- Always provide food at the meal that your child likes in addition to the “new” food.
- Include a small portion of a new food and serve everyone at the table the same food
- Involve your children in food preparation of the “new” food (i.e., ask them to count enough carrot sticks for everyone, serve the broccoli, or stir the fruit salad).
- Let them try just a small taste – any tiny amount will do.
- Allow them to spit it out and not swallow it – teaching them a polite way to do so.
- Inform them of what to expect with the new food. Gain their trust slowly.
- Keep trying. Research show that children may need to be offered a new food at least eight or more times before they will try it. Introduce a new food 15 times. If at that point, the child is unwilling, simply move to a different food.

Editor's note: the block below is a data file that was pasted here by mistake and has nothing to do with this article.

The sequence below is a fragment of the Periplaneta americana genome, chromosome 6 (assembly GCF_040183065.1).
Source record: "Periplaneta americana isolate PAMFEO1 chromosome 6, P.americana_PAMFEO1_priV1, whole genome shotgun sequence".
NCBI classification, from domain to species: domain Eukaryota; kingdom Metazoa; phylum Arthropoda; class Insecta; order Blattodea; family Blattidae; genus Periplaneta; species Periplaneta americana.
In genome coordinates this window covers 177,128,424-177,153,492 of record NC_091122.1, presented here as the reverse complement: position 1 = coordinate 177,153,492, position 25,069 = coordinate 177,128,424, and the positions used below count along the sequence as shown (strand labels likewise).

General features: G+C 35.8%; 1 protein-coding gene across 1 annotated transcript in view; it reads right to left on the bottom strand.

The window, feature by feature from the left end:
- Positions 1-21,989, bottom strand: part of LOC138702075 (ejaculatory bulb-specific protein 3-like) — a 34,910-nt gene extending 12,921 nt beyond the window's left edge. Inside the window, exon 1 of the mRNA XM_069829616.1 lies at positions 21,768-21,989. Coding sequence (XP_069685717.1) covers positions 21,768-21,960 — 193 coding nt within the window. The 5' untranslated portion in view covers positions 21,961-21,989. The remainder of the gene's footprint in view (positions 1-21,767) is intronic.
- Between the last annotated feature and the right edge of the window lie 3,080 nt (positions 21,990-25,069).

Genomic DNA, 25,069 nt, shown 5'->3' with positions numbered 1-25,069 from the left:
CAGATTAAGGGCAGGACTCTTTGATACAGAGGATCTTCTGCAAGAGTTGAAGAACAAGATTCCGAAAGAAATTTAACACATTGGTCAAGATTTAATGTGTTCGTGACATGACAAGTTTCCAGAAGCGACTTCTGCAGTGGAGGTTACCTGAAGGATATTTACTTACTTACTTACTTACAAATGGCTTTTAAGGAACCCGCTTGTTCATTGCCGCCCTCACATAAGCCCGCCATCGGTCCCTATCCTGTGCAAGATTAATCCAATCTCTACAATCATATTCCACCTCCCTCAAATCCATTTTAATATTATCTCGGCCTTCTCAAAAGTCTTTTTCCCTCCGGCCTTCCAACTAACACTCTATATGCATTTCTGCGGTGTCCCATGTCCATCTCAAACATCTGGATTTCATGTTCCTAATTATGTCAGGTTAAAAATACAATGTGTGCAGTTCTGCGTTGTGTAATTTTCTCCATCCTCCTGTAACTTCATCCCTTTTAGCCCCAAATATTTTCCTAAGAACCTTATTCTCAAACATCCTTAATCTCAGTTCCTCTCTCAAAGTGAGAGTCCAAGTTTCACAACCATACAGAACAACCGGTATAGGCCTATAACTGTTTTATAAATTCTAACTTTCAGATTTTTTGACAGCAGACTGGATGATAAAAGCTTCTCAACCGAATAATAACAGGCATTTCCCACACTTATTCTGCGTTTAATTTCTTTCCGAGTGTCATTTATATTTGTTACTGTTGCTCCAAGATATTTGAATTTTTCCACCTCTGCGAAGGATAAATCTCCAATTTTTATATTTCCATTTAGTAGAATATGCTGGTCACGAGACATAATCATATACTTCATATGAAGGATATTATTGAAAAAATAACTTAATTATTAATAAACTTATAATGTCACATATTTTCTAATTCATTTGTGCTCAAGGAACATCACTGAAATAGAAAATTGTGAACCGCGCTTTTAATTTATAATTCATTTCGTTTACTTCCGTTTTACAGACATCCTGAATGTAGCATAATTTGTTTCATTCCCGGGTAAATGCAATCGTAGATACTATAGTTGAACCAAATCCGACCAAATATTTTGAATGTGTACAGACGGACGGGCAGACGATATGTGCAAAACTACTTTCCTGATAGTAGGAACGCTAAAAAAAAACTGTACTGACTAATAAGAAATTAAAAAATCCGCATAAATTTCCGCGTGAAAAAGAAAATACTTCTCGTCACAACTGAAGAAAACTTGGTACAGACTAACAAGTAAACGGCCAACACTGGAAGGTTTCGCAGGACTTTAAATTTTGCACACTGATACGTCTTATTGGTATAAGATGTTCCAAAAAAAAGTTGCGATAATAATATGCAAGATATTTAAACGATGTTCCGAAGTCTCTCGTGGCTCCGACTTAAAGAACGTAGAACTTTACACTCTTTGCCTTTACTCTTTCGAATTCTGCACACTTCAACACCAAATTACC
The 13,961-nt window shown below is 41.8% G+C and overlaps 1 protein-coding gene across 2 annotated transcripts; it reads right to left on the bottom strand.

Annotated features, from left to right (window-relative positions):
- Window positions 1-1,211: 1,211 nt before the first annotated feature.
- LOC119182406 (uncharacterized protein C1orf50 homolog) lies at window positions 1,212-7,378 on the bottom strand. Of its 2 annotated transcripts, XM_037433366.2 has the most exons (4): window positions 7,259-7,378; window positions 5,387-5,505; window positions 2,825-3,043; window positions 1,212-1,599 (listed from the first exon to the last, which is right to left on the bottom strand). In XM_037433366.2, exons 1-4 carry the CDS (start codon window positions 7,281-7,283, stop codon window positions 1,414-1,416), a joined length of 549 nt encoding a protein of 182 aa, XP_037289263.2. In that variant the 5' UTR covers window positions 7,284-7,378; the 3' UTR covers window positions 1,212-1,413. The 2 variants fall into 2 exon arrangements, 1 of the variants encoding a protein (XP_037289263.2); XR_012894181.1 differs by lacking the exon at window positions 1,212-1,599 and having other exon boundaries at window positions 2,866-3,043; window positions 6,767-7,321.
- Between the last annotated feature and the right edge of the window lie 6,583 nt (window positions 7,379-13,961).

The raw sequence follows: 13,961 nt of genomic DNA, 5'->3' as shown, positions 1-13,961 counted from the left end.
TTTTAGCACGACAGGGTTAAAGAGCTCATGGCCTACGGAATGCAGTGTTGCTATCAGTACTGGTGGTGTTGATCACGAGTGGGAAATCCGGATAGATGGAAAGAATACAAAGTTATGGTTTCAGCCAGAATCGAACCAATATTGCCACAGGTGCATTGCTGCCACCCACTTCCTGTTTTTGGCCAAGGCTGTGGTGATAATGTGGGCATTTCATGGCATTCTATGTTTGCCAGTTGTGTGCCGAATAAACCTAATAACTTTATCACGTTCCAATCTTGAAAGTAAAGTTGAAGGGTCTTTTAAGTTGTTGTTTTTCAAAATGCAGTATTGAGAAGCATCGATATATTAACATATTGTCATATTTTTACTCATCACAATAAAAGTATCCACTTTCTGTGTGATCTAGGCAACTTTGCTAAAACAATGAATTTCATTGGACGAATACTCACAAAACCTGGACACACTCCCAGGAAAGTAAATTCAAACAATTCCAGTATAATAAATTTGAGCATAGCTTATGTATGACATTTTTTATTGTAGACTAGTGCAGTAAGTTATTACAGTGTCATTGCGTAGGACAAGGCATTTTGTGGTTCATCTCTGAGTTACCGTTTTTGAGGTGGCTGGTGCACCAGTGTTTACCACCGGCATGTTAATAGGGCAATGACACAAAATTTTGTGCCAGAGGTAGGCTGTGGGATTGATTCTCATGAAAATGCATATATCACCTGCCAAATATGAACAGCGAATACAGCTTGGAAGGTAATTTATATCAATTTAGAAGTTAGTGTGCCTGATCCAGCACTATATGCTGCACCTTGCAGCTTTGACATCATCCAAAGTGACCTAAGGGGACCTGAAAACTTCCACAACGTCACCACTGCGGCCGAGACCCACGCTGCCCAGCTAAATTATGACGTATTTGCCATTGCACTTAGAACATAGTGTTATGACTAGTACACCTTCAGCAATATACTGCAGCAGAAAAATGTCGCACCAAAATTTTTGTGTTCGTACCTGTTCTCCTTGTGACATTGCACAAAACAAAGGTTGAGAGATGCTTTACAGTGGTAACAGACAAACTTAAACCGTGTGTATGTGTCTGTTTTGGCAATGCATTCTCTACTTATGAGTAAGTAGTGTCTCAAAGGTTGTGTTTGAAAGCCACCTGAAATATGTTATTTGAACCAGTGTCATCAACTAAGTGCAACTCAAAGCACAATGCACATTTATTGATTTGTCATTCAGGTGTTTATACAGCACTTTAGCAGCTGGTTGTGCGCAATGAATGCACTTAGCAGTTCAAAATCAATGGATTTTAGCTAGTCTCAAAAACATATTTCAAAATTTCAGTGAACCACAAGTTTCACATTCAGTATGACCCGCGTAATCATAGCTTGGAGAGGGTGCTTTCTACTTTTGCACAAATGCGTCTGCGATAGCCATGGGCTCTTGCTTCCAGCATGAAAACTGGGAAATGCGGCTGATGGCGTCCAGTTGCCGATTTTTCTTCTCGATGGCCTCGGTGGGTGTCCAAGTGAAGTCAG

Strategies for Picky Eaters
Julie Matthews is a Certified Nutrition Consultant who received her master’s degree in medical nutrition with distinction from Arizona State University. She is also a published nutrition researcher and has specialized in complex neurological conditions, particularly autism spectrum disorders and ADHD for over 20 years. Julie is the award winning author of Nourishing Hope for Autism, co-author of a study proving the efficacy of nutrition and dietary intervention for autism published in the peer-reviewed journal, Nutrients, and also the founder of BioIndividualNutrition.com. Download her free guide, 12 Nutrition Steps to Better Health, Learning, and Behavior.